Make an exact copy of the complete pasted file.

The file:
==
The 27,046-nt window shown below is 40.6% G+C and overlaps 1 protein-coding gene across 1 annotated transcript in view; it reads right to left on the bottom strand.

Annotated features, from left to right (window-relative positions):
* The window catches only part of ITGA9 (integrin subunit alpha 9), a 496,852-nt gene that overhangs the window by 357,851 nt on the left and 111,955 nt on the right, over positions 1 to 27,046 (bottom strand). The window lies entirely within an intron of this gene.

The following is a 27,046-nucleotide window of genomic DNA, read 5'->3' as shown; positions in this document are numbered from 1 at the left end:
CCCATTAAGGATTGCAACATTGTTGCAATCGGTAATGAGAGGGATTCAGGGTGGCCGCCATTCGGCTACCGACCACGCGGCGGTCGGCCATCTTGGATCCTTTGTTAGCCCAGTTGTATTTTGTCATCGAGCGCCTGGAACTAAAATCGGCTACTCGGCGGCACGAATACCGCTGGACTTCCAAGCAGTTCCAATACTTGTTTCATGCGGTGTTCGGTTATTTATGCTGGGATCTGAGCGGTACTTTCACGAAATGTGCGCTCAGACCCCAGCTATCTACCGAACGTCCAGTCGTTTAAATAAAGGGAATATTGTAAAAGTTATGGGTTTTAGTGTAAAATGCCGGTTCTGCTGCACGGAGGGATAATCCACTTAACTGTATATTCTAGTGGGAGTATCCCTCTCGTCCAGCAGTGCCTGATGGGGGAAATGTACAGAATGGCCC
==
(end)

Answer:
The 27,046-nt window shown below is 40.6% G+C and overlaps 1 protein-coding gene across 1 annotated transcript in view; it reads right to left on the bottom strand.

Annotated features, from left to right (window-relative positions):
* The window catches only part of ITGA9 (integrin subunit alpha 9), a 496,852-nt gene that overhangs the window by 357,851 nt on the left and 111,955 nt on the right, over positions 1 to 27,046 (bottom strand). The window lies entirely within an intron of this gene.

The following is a 27,046-nucleotide window of genomic DNA, read 5'->3' as shown; positions in this document are numbered from 1 at the left end:
CCCATTAAGGATTGCAACATTGTTGCAATCGGTAATGAGAGGGATTCAGGGTGGCCGCCATTCGGCTACCGACCACGCGGCGGTCGGCCATCTTGGATCCTTTGTTAGCCCAGTTGTATTTTGTCATCGAGCGCCTGGAACTAAAATCGGCTACTCGGCGGCACGAATACCGCTGGACTTCCAAGCAGTTCCAATACTTGTTTCATGCGGTGTTCGGTTATTTATGCTGGGATCTGAGCGGTACTTTCACGAAATGTGCGCTCAGACCCCAGCTATCTACCGAACGTCCAGTCGTTTAAATAAAGGGAATATTGTAAAAGTTATGGGTTTTAGTGTAAAATGCCGGTTCTGCTGCACGGAGGGATAATCCACTTAACTGTATATTCTAGTGGGAGTATCCCTCTCGTCCAGCAGTGCCTGATGGGGGAAATGTACAGAATGGCCC